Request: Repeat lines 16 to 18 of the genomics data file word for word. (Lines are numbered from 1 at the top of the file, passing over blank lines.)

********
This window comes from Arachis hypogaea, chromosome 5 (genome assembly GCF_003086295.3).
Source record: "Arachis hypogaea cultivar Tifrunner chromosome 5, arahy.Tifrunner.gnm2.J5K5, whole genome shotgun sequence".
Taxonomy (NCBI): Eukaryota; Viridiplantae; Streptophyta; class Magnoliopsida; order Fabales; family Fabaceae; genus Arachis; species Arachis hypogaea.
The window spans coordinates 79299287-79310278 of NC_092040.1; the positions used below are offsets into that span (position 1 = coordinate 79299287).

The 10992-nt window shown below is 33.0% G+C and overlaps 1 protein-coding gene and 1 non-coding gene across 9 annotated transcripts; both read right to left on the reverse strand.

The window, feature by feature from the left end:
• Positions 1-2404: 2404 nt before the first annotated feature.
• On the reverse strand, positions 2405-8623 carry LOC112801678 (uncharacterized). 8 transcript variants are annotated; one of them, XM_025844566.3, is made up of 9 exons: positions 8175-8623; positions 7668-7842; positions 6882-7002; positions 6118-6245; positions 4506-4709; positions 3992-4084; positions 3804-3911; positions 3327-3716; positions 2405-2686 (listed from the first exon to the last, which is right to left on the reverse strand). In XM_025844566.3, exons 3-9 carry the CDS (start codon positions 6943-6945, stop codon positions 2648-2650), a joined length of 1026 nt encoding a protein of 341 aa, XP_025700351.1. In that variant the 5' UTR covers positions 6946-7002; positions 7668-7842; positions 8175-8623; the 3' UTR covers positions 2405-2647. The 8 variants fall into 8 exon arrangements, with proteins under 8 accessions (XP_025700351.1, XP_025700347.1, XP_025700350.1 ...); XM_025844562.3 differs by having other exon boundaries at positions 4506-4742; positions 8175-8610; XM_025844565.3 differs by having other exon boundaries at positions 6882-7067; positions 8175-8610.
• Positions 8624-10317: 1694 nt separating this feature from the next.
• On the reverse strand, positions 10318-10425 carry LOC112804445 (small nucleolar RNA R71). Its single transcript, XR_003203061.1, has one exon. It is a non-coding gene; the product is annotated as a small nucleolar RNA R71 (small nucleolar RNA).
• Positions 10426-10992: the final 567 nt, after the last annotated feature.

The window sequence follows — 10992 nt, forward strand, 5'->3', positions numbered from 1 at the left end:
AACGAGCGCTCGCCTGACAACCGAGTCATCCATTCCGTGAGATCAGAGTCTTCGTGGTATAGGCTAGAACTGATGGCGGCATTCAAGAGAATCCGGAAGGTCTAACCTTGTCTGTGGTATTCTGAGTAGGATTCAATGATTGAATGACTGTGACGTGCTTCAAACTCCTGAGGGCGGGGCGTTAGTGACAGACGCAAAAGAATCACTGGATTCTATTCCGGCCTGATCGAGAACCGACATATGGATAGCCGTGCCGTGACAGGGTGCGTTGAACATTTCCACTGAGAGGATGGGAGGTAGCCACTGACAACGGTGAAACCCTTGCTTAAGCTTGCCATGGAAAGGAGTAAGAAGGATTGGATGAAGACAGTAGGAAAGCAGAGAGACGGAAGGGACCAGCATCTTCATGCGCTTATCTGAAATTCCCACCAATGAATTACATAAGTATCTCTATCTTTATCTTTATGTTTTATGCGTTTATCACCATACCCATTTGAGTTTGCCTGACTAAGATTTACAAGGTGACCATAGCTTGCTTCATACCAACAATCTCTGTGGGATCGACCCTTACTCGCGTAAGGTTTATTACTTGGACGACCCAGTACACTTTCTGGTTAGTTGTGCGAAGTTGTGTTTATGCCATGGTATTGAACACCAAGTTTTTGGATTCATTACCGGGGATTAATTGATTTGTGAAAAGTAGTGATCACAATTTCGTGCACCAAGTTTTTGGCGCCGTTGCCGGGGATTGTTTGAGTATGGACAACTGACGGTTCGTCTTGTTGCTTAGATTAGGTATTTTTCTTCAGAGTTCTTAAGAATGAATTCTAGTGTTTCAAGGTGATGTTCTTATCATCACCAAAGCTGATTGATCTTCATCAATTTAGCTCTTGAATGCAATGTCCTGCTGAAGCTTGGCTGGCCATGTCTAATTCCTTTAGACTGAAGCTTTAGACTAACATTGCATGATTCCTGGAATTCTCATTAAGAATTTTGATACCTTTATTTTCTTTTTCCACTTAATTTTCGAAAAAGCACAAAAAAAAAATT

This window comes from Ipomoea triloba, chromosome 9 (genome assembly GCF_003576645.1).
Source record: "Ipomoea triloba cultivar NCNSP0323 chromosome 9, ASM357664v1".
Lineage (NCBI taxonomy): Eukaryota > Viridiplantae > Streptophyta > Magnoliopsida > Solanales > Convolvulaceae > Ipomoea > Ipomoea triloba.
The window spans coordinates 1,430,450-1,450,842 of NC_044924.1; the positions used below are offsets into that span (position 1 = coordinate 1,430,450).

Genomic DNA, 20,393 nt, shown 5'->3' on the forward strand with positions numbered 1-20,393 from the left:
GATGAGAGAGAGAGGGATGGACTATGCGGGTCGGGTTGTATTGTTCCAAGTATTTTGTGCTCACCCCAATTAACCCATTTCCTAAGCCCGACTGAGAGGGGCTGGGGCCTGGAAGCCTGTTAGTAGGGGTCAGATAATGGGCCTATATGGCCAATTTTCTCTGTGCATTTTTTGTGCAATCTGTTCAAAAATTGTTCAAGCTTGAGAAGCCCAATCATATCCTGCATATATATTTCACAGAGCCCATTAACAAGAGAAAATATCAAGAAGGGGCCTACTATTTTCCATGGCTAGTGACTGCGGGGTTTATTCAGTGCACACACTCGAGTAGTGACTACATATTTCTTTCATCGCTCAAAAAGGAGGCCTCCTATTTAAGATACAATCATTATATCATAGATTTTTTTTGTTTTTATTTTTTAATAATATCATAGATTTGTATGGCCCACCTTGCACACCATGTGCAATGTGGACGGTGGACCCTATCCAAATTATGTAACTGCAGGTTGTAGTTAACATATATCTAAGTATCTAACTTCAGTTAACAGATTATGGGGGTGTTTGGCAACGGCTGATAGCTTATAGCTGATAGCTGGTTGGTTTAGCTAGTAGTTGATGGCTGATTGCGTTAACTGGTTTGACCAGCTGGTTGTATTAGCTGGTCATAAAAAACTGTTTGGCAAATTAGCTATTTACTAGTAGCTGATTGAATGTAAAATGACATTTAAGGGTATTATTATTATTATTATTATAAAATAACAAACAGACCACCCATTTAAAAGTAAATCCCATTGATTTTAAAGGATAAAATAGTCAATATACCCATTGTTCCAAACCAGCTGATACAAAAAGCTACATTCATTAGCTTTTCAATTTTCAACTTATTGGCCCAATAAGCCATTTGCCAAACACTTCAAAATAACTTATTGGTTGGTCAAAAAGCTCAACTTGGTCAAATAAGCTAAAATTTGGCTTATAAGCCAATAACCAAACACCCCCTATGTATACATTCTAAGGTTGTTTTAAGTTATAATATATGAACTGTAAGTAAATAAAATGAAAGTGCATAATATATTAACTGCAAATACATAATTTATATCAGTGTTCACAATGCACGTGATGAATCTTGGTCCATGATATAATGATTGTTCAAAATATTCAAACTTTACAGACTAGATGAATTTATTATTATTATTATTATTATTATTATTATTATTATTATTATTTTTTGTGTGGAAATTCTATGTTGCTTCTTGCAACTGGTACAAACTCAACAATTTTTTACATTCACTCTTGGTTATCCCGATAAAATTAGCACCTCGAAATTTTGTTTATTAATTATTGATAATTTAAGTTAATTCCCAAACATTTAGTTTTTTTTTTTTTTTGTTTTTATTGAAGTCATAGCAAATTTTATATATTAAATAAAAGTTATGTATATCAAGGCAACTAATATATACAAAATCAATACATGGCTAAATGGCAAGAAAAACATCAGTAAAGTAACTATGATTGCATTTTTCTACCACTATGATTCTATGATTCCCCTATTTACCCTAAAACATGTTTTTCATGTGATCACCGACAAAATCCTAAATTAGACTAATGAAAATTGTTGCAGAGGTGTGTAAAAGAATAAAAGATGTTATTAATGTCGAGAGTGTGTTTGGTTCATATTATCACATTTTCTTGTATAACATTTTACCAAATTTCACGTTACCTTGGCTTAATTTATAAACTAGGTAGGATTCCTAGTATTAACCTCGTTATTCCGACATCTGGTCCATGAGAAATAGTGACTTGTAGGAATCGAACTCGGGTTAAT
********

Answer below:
Lineage (NCBI taxonomy): Eukaryota > Viridiplantae > Streptophyta > Magnoliopsida > Solanales > Convolvulaceae > Ipomoea > Ipomoea triloba.
The window spans coordinates 1,430,450-1,450,842 of NC_044924.1; the positions used below are offsets into that span (position 1 = coordinate 1,430,450).

Genomic DNA, 20,393 nt, shown 5'->3' on the forward strand with positions numbered 1-20,393 from the left: